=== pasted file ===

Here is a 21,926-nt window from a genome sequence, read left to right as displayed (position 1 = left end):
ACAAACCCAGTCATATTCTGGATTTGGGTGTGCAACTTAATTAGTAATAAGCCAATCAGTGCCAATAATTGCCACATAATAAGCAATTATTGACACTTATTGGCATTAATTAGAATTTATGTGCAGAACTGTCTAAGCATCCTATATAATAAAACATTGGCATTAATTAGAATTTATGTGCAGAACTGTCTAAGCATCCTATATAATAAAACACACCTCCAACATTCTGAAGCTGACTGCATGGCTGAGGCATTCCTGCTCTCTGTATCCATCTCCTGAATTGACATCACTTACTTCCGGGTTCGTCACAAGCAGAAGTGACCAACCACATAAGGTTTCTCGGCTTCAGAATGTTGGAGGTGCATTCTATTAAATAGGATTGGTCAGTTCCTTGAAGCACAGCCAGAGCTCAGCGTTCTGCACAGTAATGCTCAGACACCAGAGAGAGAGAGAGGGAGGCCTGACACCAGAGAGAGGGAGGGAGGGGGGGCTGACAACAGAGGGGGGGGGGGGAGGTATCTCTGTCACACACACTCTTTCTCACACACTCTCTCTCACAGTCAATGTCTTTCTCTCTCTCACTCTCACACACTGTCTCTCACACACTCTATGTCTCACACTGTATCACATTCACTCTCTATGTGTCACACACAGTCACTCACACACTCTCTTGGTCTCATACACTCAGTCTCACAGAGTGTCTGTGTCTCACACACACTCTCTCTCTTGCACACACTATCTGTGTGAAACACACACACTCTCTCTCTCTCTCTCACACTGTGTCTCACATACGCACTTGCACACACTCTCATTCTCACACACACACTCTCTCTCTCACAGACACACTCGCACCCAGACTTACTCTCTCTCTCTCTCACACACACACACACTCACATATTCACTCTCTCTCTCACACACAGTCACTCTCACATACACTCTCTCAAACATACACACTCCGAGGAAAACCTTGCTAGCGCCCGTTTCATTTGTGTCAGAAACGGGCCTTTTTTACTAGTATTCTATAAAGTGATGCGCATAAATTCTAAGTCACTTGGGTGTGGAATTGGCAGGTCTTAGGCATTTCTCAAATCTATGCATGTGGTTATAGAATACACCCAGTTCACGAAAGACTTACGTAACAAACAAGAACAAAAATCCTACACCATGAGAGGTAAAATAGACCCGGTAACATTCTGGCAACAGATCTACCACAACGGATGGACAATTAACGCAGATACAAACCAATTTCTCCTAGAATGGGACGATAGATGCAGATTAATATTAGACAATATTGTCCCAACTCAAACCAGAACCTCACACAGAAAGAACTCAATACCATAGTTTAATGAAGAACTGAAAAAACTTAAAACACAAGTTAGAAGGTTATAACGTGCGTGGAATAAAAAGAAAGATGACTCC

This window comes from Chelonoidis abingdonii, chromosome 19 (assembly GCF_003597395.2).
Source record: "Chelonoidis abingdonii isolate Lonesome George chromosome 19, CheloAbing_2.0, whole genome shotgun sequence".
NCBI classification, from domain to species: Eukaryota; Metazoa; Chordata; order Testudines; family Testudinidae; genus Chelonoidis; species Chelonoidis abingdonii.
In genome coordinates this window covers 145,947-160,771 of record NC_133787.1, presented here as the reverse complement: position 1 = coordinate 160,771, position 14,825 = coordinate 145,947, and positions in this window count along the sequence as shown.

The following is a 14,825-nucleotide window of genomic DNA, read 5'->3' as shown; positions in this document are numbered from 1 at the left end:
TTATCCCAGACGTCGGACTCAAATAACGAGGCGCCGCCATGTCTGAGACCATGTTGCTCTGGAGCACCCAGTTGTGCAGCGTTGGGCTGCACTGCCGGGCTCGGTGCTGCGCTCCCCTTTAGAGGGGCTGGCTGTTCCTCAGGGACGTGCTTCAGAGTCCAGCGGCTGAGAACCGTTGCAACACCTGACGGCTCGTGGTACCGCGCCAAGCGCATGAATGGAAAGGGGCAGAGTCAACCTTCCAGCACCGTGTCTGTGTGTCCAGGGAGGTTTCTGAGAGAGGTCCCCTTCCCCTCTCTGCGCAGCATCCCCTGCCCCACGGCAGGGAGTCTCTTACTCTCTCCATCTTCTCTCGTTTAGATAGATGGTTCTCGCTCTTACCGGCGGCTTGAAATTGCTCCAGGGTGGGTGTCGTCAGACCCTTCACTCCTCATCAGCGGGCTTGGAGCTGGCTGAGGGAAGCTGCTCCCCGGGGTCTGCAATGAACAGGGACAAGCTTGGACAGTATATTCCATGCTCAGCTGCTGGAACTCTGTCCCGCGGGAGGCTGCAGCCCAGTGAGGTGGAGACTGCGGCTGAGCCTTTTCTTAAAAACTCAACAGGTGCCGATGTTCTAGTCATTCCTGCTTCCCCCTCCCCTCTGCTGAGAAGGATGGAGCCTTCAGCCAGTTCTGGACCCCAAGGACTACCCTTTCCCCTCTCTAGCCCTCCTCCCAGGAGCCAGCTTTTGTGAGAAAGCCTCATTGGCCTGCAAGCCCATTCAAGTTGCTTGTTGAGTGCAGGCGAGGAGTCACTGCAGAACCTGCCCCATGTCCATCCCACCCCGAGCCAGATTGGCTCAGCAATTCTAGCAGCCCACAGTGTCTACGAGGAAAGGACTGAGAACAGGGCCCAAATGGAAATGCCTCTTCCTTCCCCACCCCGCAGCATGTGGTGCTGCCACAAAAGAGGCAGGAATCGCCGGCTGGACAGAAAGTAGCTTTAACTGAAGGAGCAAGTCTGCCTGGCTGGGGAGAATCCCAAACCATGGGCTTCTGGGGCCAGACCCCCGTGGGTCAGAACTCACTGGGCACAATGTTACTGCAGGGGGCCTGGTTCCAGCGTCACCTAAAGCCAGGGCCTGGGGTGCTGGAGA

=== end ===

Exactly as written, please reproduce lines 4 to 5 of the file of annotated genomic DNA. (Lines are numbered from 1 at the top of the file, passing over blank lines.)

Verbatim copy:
Source record: "Chelonoidis abingdonii isolate Lonesome George chromosome 19, CheloAbing_2.0, whole genome shotgun sequence".
NCBI classification, from domain to species: Eukaryota; Metazoa; Chordata; order Testudines; family Testudinidae; genus Chelonoidis; species Chelonoidis abingdonii.